By Christopher Zoukis
In Carpenter v. United States, the Supreme Court decided on June 22 that police will generally need a search warrant backed by a showing of probable cause to obtain cellphone location data showing a defendant’s location at any given time. Ironically, Timothy Carpenter’s appeal arose from his conviction for a series of armed robberies of T-Mobile and Radio Shack stores in Michigan and Ohio over a four-month period in 2010-11.
After the FBI identified cell phone numbers belonging to Carpenter and some confederates, prosecutors without a search warrant obtained months of automatically provider-generated data from the cell phone providers showing the time, data and location when those cellphones connected with a wireless network. At Carpenter’s trial, prosecutors used that cellphone location data as evidence to show on four occasions, Carpenter’s cell had been near a robbery location at the time of the crime.
Although Carpenter’s lawyers sought to block that evidence, the government argued it was within a “third-party” exception, provided by the Stored Communications Act. As amended in 1994, that law permits warrantless access to “business records” shared with a third-party, if “specific and articulable facts” can be shown that give reasonable grounds to believe the records are “relevant and material” to a current criminal investigation.
Sentenced to 116 years in prison for the robberies and related firearms charges, Carpenter, with assistance from the American Civil Liberties Union, filed an unsuccessful appeal to the Cincinnati-based 6th Circuit federal appellate court.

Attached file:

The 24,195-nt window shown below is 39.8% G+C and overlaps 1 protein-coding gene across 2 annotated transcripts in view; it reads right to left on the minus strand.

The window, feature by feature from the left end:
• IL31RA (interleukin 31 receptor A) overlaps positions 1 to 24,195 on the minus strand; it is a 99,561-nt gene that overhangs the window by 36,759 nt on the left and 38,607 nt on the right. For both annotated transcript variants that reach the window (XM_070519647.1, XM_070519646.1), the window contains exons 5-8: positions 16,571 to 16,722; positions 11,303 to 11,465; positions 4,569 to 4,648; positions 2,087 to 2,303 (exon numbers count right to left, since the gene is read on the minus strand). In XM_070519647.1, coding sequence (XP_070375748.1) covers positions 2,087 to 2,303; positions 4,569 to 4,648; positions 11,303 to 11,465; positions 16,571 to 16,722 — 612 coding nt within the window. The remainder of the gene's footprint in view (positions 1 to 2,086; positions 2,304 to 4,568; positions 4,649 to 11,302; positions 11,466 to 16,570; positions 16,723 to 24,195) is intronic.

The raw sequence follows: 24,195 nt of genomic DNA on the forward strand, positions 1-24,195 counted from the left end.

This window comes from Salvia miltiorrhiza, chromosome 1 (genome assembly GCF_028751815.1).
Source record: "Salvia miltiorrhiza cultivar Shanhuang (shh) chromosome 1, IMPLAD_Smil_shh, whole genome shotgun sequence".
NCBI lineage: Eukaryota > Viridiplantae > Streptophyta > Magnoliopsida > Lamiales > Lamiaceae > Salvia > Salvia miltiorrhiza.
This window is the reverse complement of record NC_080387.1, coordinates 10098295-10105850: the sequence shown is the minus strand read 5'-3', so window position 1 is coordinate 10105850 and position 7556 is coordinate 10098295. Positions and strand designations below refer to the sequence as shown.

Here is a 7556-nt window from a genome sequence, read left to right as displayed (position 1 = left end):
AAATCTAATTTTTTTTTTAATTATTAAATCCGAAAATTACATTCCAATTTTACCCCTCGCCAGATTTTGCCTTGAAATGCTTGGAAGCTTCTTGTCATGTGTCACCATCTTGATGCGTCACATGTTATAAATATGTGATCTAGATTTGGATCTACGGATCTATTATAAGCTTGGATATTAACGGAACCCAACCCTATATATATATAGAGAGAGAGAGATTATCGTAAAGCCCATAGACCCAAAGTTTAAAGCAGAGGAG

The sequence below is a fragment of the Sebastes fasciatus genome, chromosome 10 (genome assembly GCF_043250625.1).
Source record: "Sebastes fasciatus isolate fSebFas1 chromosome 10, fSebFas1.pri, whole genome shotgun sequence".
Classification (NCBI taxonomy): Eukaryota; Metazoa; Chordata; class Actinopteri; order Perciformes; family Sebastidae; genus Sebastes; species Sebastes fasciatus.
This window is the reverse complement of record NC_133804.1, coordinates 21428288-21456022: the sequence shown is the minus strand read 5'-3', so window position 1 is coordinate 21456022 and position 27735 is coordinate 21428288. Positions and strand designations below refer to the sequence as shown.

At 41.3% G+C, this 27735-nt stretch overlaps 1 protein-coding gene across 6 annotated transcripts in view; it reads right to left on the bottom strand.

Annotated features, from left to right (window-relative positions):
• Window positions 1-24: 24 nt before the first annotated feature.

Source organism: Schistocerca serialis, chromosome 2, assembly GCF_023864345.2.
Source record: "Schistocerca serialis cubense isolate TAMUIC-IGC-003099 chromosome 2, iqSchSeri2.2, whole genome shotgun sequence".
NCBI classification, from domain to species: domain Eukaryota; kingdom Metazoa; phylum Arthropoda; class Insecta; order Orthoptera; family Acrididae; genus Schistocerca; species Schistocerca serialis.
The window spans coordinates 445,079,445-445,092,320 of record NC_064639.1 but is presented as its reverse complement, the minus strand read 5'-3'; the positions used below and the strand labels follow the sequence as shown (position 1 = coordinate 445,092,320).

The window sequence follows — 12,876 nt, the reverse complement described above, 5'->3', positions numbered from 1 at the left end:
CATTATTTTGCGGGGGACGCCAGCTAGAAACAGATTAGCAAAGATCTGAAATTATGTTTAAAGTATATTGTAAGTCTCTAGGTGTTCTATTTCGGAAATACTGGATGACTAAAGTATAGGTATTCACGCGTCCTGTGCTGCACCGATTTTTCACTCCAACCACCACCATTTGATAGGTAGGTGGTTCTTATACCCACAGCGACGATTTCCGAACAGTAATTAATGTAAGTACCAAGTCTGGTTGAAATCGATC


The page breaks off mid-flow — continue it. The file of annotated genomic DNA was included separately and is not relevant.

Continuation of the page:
But the Supreme Court’s 5-4 majority opinion, written by Chief Justice John Roberts Jr. and joined by the Court’s four liberal-leaning justices (Breyer, Ginsburg, Kagen and Sotomayor), held cellphone location data can provide the government almost perfect surveillance of a defendant’s past whereabouts, and so constitute a “search” covered by the Fourth Amendment.
Not only a search, the Chief Justice continued, but one in which a defendant would have a reasonable expectation of privacy. He distinguished a cell-site location search from searches for other types of business records to which the Stored Communications Act’s “third-party” exception would apply.
Unlike some other third-party business records, cellphone location data not only reveals information for which a defendant would expect privacy, but the automatically generated time and location data neither requires or requests a cellphone user’s explicit consent to its being shared with the cell phone provider. For those reasons, the mere fact a cellphone provider is a third party is not enough to overcome a defendant’s Fourth Amendment privacy expectations, Chief Justice Roberts reasoned.
At the same time, he cautioned his opinion should be read narrowly. It was not meant to weaken prosecutors’ ability to use less pervasive surveillance tools or methods, such as security cameras, or to add new access restrictions to other third-party records capable of revealing location or to apply to data collections tools used in the areas of national security or foreign relations.
The four dissenting justices each wrote an opinion, with all but Justice Gorsuch joined by one or more of the other dissenters. Justice Kennedy called the majority opinion a “stark departure” from earlier Fourth Amendment cases, two other dissenters (Thomas and Alito) favor overturning a key 1967 search-and-seizure decision, and Justice Gorsuch would jettison the third-party exclusion and seek more definite standards for privacy rights.
Christopher Zoukis is the author of Federal Prison Handbook: The Definitive Guide to Surviving the Federal Bureau of Prisons, (Middle Street Publishing, 2017), and College for Convicts: The Case for Higher Education in American Prisons (McFarland & Co., 2014). He regularly contributes to New York Daily News, Prison Legal News and Criminal Legal News. He can be found online at ChristopherZoukis.com, PrisonEducation.com and PrisonerResource.com.